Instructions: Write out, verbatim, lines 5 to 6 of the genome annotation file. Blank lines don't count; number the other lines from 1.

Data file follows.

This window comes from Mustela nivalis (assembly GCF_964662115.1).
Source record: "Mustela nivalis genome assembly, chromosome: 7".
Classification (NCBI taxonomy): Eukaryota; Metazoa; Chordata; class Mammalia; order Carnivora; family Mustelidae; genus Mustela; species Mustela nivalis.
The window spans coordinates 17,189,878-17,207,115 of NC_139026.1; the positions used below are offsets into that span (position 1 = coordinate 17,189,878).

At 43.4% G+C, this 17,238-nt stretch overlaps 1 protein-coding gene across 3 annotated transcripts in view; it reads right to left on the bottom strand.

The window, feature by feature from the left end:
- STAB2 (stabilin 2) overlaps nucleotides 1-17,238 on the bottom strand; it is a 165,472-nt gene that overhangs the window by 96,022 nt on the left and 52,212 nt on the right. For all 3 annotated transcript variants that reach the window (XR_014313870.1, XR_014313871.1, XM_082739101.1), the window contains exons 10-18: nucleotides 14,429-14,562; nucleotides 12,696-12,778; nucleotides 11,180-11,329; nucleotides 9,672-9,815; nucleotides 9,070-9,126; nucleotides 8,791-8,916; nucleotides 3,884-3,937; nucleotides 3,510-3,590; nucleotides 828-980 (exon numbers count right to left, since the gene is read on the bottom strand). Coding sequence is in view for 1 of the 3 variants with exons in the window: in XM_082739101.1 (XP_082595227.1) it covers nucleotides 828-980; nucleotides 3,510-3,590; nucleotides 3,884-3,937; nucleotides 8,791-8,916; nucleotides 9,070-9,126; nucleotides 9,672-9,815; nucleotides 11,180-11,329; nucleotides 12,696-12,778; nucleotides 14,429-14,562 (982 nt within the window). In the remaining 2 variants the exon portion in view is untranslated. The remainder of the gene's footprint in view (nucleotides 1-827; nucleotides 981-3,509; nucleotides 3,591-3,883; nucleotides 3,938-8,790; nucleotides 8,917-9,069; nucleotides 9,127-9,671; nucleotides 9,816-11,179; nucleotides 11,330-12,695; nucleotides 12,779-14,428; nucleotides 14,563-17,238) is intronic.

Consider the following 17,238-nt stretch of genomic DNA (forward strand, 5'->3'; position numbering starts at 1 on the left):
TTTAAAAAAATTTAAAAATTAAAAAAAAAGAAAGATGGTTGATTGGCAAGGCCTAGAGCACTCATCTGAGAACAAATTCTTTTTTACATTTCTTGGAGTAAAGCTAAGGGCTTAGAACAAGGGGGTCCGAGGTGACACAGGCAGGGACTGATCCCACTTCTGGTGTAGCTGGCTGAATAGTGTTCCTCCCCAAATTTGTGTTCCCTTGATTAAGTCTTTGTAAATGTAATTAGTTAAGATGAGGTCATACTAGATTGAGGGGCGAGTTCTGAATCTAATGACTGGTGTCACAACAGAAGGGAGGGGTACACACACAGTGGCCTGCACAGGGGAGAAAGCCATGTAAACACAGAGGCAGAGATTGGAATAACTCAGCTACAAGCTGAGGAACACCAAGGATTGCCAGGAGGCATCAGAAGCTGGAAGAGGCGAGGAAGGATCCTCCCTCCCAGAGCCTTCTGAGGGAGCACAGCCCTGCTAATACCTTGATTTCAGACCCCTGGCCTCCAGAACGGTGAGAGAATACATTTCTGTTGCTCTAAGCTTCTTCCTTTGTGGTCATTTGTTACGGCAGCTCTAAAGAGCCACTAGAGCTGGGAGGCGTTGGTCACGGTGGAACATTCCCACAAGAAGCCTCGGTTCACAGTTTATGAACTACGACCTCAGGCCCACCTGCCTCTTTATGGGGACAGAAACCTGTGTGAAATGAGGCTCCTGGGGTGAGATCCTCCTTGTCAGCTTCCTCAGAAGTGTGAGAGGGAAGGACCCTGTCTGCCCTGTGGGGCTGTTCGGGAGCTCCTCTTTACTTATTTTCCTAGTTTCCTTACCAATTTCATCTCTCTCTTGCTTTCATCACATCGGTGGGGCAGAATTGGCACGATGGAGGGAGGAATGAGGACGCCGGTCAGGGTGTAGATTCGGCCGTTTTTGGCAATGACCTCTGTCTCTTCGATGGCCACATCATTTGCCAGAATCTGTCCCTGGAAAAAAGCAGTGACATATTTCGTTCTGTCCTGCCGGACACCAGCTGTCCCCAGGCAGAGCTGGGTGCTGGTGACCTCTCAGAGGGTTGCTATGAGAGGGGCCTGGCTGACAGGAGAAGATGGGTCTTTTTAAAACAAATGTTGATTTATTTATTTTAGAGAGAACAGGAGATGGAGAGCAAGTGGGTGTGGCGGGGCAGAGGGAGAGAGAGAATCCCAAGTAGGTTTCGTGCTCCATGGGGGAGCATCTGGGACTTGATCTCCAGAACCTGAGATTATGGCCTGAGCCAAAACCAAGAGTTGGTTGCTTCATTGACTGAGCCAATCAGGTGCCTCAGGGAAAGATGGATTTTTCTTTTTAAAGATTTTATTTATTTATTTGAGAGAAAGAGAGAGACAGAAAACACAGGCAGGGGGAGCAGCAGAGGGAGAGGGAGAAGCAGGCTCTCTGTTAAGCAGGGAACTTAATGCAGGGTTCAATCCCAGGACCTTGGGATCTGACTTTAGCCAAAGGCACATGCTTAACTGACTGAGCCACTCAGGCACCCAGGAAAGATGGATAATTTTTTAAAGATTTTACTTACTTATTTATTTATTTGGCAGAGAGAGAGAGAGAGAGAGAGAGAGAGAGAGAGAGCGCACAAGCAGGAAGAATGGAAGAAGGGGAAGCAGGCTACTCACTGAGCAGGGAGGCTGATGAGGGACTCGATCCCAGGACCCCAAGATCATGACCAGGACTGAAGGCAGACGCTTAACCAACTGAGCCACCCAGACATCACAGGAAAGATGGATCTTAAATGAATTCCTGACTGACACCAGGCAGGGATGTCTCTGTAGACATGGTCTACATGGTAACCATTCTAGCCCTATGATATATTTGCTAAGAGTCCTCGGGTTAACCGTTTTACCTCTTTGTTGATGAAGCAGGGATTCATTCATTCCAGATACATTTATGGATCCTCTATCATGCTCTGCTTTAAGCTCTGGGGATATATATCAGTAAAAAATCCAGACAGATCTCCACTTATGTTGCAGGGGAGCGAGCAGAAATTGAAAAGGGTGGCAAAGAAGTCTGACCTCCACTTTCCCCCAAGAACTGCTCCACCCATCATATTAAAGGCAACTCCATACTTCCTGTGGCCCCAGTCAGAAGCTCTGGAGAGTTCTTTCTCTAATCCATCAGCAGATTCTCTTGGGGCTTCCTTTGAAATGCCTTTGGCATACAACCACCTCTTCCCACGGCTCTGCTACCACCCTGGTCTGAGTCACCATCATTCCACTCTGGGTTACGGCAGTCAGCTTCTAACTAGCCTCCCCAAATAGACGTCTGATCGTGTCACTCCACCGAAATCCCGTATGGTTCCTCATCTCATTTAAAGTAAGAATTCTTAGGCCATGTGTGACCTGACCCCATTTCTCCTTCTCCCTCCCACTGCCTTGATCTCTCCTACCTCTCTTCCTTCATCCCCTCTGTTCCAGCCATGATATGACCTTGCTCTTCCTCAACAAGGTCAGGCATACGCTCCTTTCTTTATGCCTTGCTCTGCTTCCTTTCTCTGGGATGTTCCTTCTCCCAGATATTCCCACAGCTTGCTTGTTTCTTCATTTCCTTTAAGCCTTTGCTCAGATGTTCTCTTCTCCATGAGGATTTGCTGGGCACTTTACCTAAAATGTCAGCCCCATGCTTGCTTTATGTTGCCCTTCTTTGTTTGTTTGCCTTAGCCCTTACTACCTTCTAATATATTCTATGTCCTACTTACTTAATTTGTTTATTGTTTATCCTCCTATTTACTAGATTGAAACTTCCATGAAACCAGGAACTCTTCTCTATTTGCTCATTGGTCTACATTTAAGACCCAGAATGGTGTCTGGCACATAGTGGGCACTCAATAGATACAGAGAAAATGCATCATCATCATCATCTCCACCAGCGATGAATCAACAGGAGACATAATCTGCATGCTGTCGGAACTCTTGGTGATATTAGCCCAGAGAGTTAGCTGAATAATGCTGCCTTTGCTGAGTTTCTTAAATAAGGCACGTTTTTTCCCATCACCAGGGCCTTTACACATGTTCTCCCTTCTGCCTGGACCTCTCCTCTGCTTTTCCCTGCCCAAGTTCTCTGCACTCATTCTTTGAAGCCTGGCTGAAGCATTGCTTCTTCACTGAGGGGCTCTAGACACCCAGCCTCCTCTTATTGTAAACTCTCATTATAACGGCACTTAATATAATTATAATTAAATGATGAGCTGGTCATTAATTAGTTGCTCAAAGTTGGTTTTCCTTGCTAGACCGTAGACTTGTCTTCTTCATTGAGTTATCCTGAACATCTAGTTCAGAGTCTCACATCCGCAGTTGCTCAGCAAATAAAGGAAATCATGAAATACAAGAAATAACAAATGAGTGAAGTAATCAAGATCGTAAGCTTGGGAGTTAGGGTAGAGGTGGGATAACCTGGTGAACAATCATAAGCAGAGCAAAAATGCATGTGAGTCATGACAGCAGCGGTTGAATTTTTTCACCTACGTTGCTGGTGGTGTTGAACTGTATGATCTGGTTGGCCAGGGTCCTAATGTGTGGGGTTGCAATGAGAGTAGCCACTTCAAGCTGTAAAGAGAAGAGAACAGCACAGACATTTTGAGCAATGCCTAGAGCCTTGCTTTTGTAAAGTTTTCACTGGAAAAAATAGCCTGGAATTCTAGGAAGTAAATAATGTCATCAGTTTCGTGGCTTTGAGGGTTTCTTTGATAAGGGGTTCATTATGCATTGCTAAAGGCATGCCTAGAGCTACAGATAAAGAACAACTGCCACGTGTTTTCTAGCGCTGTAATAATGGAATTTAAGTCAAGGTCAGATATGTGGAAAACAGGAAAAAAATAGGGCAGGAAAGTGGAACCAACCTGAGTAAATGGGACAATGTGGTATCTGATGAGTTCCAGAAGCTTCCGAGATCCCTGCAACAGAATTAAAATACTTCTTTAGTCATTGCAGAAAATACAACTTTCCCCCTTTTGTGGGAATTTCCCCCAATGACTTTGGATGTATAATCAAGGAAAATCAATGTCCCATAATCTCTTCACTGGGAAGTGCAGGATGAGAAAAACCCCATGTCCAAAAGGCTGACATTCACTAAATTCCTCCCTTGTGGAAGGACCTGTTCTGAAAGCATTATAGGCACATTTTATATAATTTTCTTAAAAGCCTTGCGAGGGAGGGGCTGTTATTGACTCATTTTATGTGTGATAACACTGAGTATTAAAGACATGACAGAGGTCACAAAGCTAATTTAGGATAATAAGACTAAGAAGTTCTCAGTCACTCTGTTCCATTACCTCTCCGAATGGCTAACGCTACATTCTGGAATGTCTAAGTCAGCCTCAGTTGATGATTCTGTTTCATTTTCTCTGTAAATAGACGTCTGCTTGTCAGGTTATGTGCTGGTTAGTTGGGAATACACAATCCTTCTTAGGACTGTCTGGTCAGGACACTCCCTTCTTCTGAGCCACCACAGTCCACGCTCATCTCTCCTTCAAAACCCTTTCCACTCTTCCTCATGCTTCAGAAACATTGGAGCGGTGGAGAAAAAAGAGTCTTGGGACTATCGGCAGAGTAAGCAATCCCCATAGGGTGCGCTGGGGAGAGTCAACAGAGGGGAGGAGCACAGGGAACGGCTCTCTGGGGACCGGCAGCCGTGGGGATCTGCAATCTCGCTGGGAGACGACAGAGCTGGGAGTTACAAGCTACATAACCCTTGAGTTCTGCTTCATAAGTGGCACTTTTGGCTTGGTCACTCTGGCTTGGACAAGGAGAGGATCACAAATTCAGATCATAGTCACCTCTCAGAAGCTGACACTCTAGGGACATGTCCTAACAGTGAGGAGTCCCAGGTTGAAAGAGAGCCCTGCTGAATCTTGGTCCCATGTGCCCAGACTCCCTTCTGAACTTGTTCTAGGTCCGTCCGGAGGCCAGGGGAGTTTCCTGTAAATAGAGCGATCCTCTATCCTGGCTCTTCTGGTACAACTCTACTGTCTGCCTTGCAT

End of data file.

At 43.4% G+C, this 17,238-nt stretch overlaps 1 protein-coding gene across 3 annotated transcripts in view; it reads right to left on the bottom strand.

The window, feature by feature from the left end: